Crawl into the secret tunnel beneath St. Andrews Castle

St. Andrews castle
St. Andrews castle

ST. ANDREWS, Scotland — You are soft. I am soft. LeBron James, Ronda Rousey, J.J. Watt – soft, each and every one. None of us would survive in a medieval prison ... and not just because cell reception is terrible down there.

During Saturday's extended wind delay at St. Andrews, I walked a half-mile east of the Old Course and about five centuries back in time to the ruins of St. Andrews Castle. This majestic locale, on the cliffs overlooking the North Sea, has hosted one form of castle or another since the 1100s, with new buildings regularly constructed atop the bones, both figurative and literal, of the past. (See more detail about the castle here.)

We won't dive deep into history here, except to note that in the 16th and 17th centuries, the castle served as fortress, prison, reception hall, and vacation getaway for England and Scotland's elite, often all at once. There's a terrifying "bottle dungeon" in one corner of the castle, a stone-walled, bottle-shaped room 20 feet below the surface where prisoners were lowered down and left there, for as long as their sentence lasted.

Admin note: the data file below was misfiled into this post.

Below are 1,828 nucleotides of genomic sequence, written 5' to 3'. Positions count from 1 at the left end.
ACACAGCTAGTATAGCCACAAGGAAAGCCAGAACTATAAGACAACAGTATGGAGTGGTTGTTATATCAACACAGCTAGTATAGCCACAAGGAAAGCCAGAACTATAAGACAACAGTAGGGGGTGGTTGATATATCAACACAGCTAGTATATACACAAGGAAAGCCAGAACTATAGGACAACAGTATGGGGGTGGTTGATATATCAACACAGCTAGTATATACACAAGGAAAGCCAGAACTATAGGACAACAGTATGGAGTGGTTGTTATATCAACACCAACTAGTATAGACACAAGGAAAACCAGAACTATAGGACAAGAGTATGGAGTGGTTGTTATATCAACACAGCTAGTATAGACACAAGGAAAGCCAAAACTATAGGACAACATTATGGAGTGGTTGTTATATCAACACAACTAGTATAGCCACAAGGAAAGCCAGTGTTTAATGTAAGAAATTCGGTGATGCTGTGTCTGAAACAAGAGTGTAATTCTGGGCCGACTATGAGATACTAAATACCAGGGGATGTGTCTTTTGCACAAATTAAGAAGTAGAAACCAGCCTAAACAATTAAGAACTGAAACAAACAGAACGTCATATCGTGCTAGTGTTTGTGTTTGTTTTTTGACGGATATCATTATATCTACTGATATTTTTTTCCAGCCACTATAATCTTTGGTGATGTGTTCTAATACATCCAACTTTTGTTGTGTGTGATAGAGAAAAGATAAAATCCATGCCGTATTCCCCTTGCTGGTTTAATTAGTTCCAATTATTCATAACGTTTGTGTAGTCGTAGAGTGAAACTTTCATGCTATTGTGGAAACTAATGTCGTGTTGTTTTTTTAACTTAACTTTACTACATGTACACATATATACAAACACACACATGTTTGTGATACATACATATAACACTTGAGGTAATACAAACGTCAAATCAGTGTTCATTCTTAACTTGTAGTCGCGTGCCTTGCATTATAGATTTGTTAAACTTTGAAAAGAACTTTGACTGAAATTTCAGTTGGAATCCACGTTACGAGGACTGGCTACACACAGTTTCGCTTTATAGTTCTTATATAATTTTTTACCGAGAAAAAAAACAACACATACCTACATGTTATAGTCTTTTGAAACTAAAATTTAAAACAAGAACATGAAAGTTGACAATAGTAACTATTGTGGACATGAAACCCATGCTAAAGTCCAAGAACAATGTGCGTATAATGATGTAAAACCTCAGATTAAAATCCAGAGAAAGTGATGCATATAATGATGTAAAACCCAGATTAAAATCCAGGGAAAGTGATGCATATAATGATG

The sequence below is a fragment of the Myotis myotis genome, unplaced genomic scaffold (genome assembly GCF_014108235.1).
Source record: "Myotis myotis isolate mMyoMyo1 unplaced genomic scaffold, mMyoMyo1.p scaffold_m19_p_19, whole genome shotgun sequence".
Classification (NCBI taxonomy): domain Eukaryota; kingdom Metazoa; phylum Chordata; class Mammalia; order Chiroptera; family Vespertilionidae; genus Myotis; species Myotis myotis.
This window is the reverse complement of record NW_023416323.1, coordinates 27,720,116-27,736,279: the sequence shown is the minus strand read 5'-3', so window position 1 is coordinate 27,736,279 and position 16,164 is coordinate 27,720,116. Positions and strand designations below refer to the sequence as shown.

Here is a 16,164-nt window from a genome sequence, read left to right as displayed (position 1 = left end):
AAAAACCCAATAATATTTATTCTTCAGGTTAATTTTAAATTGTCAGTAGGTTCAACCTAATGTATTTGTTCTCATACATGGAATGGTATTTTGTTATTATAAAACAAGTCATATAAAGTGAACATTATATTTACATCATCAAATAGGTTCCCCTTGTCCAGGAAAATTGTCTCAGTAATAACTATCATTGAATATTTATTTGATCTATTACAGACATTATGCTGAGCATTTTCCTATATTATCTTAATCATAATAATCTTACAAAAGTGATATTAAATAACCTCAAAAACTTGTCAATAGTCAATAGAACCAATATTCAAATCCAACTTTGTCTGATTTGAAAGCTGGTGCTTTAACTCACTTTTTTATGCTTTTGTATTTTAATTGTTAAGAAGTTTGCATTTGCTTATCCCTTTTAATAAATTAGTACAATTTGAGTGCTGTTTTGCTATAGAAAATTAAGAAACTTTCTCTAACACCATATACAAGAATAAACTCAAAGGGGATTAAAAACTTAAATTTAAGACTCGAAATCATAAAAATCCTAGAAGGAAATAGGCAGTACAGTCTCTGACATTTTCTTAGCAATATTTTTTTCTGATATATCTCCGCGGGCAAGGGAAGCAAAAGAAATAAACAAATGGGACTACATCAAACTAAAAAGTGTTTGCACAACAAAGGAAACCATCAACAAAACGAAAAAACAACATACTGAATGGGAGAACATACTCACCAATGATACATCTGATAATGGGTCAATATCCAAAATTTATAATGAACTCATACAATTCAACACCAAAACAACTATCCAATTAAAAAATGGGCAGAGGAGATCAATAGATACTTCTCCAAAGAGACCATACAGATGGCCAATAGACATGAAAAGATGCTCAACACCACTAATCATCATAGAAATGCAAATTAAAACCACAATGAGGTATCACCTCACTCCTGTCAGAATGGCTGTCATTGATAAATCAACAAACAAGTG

Naturally, this being the Middle Ages, everyone got along quite well and solved their differences calmly and reasonably. Kidding! Everyone was trying to kill everyone else and destroy everything of any value, and that led to one of the Castle's most intriguing features: the secret tunnel.

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During one of the many sieges on the castle, spurred by religion and revenge, attackers decided on a novel tactic: dig underneath the castle's nigh-impregnable walls and blow 'em up from underneath. Good idea, not quick enough execution. As the attackers dug a huge hole wide enough to fit pack animals into, the men inside the castle dug outward to meet them. Lacking any way other than listening to figure out which direction the attackers were coming from, the defenders of the castle made two false-start tunnels before finally breaking through and fighting off the attempt at sabotage.

You can still crawl through the defenders' tiny tunnel and follow it through to the attackers', where the tunnel widens high enough to stand up. Here's a video; watch your head:

Yes, it's cramped, claustrophobic and, if you think about living in those days, a wee bit terrifying. On the plus side, there's no wind whatsoever in the tunnels.

Jay Busbee is a writer for Yahoo Sports. Contact him at or find him on Twitter.

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